Count the Kicks was created by five Iowa moms who each experienced the pain of losing a child to stillbirth or infant death. They channeled their grief into action to prevent other families from enduring the tragedy of stillbirth.
The Count the Kicks program, which began in Iowa in 2008, was created based on public health research in Norway that showed a 30% reduction in stillbirths when expectant parents were educated on paying attention to their baby’s movements in the third trimester of pregnancy.
Countless babies have been saved thanks to the doctors, nurses, hospitals and clinics who have shared the Count the Kicks method to expectant parents around the U.S. Parents around the world also use the free Count the Kicks app, which is available in 16 languages and has been downloaded more than 250,000 times.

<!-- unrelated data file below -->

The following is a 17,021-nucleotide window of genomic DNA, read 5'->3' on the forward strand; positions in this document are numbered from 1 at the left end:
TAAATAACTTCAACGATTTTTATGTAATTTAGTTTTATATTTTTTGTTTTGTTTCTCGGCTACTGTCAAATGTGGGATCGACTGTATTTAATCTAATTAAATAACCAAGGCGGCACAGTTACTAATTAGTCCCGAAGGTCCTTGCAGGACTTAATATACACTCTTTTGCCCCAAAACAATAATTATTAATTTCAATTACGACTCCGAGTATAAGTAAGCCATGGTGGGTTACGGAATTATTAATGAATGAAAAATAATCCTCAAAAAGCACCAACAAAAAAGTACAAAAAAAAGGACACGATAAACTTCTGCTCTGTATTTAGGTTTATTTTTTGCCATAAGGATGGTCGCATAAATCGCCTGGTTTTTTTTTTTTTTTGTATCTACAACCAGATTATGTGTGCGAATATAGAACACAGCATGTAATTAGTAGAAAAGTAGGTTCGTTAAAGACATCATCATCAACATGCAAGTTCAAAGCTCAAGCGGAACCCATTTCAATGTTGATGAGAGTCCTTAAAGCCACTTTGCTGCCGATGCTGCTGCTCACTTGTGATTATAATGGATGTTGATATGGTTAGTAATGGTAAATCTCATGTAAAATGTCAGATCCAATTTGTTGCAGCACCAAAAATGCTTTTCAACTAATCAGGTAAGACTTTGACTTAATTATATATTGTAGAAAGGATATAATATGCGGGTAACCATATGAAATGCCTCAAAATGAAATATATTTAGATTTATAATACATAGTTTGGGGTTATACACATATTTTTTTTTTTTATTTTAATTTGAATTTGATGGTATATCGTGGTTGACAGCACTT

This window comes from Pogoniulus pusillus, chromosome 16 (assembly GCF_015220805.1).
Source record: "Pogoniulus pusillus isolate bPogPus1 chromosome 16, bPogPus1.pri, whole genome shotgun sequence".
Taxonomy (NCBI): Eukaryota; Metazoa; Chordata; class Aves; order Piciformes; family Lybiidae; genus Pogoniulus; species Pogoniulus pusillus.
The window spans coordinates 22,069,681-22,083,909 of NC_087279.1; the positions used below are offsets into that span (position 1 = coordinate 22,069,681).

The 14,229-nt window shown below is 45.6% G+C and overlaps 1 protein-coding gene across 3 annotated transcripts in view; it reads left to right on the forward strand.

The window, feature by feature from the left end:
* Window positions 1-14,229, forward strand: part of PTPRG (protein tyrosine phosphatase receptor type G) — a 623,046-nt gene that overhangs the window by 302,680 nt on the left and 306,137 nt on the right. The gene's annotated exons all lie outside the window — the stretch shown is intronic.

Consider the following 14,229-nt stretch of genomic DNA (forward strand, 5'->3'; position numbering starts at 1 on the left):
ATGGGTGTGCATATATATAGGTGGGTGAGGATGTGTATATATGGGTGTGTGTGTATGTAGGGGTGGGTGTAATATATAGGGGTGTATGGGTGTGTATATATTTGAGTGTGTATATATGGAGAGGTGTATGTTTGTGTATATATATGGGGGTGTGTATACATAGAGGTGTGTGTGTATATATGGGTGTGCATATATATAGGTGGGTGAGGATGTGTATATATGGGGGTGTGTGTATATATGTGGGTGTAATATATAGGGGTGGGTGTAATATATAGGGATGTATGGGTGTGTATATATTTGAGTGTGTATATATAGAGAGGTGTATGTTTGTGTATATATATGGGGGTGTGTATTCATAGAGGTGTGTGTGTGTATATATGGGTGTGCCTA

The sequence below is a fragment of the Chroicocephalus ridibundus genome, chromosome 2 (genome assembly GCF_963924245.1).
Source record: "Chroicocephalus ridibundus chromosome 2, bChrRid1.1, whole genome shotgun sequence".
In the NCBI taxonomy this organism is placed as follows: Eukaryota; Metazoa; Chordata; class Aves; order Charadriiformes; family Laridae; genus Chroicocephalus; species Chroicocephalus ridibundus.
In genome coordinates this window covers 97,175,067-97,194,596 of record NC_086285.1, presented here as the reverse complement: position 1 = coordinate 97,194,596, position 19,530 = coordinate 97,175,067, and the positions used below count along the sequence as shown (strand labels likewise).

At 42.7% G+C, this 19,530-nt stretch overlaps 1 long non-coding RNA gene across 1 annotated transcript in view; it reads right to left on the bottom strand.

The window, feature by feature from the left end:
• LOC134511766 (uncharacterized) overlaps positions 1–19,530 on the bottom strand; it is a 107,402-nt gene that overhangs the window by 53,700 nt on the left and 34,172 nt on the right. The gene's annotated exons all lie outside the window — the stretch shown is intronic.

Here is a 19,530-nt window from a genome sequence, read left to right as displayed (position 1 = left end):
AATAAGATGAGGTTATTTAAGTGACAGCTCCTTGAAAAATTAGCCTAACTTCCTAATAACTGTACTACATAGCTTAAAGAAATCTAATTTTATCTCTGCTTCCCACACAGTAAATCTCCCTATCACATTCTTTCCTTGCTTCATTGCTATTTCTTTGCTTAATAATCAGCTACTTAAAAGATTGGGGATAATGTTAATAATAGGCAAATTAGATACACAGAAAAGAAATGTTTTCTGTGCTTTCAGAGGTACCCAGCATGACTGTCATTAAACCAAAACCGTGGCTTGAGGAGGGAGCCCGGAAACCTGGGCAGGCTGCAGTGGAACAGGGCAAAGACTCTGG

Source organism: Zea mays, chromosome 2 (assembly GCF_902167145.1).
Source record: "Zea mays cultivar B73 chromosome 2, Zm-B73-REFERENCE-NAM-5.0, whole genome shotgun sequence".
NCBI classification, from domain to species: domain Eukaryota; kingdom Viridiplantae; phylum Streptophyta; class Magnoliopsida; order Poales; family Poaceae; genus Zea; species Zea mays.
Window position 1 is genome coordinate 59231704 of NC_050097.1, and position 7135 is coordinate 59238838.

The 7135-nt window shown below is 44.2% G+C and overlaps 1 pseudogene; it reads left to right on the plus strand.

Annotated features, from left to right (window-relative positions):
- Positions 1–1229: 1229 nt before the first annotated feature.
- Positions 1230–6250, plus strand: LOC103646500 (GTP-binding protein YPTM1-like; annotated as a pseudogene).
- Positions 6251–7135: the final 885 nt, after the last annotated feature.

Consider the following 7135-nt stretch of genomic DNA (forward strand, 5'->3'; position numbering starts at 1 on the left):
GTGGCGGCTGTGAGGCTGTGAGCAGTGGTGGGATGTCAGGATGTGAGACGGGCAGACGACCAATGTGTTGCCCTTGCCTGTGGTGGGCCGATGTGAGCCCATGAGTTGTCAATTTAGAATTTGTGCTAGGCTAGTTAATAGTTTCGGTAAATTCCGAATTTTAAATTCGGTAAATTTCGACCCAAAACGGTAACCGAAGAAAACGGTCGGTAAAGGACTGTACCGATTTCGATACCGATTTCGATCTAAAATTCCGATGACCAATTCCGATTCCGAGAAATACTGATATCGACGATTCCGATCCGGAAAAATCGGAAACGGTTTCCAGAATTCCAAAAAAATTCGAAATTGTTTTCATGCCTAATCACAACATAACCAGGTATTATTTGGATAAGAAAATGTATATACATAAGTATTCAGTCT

But there’s more to do. Data shows a disproportionate number of babies are born still to Native Hawaiian or Other Pacific Islander, Black, and American Indian or Alaska Native families. Count the Kicks has an intentional focus to reduce the racial disparities affecting Black, Brown, Asian and Indigenous expectant parents and their pregnancies. By making movement monitoring a common practice, and reaching those families most at risk, we can empower parents, save babies and prevent heartache.
Help us close the gap. Get involved today.